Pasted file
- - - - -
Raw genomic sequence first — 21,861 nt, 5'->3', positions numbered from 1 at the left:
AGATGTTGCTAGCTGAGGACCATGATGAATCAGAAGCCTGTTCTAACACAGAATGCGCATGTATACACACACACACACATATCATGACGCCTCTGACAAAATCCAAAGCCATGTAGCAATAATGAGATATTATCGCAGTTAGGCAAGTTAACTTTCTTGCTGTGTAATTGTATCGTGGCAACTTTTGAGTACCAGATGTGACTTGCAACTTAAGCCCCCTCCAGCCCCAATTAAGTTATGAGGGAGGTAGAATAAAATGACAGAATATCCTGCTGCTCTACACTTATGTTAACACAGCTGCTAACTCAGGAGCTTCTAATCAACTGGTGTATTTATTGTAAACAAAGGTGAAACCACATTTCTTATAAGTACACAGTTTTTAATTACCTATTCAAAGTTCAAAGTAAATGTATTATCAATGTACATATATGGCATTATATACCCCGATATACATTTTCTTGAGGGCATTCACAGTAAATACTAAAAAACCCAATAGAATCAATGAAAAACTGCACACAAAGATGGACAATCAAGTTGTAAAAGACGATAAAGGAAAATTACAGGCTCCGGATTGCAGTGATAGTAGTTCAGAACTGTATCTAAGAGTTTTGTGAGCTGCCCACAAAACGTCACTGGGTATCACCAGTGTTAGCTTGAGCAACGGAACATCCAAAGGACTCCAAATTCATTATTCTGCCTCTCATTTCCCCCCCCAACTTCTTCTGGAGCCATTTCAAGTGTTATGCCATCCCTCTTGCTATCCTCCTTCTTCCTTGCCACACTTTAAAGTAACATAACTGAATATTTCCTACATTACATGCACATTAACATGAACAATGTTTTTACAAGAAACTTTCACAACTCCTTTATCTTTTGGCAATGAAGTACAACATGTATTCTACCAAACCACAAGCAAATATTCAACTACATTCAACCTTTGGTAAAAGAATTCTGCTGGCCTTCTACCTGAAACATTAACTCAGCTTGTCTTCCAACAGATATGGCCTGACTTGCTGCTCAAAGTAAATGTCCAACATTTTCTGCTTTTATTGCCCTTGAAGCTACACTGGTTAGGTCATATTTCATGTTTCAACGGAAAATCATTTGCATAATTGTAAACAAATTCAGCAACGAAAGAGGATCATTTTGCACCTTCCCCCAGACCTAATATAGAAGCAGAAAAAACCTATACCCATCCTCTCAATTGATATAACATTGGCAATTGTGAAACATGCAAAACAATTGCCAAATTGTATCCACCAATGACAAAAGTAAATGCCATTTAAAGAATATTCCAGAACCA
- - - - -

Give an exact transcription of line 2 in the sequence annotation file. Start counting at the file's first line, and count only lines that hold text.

AGATGTTGCTAGCTGAGGACCATGATGAATCAGAAGCCTGTTCTAACACAGAATGCGCATGTATACACACACACACACATATCATGACGCCTCTGACAAAATCCAAAGCCATGTAGCAATAATGAGATATTATCGCAGTTAGGCAAGTTAACTTTCTTGCTGTGTAATTGTATCGTGGCAACTTTTGAGTACCAGATGTGACTTGCAACTTAAGCCCCCTCCAGCCCCAATTAAGTTATGAGGGAGGTAGAATAAAATGACAGAATATCCTGCTGCTCTACACTTATGTTAACACAGCTGCTAACTCAGGAGCTTCTAATCAACTGGTGTATTTATTGTAAACAAAGGTGAAACCACATTTCTTATAAGTACACAGTTTTTAATTACCTATTCAAAGTTCAAAGTAAATGTATTATCAATGTACATATATGGCATTATATACCCCGATATACATTTTCTTGAGGGCATTCACAGTAAATACTAAAAAACCCAATAGAATCAATGAAAAACTGCACACAAAGATGGACAATCAAGTTGTAAAAGACGATAAAGGAAAATTACAGGCTCCGGATTGCAGTGATAGTAGTTCAGAACTGTATCTAAGAGTTTTGTGAGCTGCCCACAAAACGTCACTGGGTATCACCAGTGTTAGCTTGAGCAACGGAACATCCAAAGGACTCCAAATTCATTATTCTGCCTCTCATTTCCCCCCCCAACTTCTTCTGGAGCCATTTCAAGTGTTATGCCATCCCTCTTGCTATCCTCCTTCTTCCTTGCCACACTTTAAAGTAACATAACTGAATATTTCCTACATTACATGCACATTAACATGAACAATGTTTTTACAAGAAACTTTCACAACTCCTTTATCTTTTGGCAATGAAGTACAACATGTATTCTACCAAACCACAAGCAAATATTCAACTACATTCAACCTTTGGTAAAAGAATTCTGCTGGCCTTCTACCTGAAACATTAACTCAGCTTGTCTTCCAACAGATATGGCCTGACTTGCTGCTCAAAGTAAATGTCCAACATTTTCTGCTTTTATTGCCCTTGAAGCTACACTGGTTAGGTCATATTTCATGTTTCAACGGAAAATCATTTGCATAATTGTAAACAAATTCAGCAACGAAAGAGGATCATTTTGCACCTTCCCCCAGACCTAATATAGAAGCAGAAAAAACCTATACCCATCCTCTCAATTGATATAACATTGGCAATTGTGAAACATGCAAAACAATTGCCAAATTGTATCCACCAATGACAAAAGTAAATGCCATTTAAAGAATATTCCAGAACCA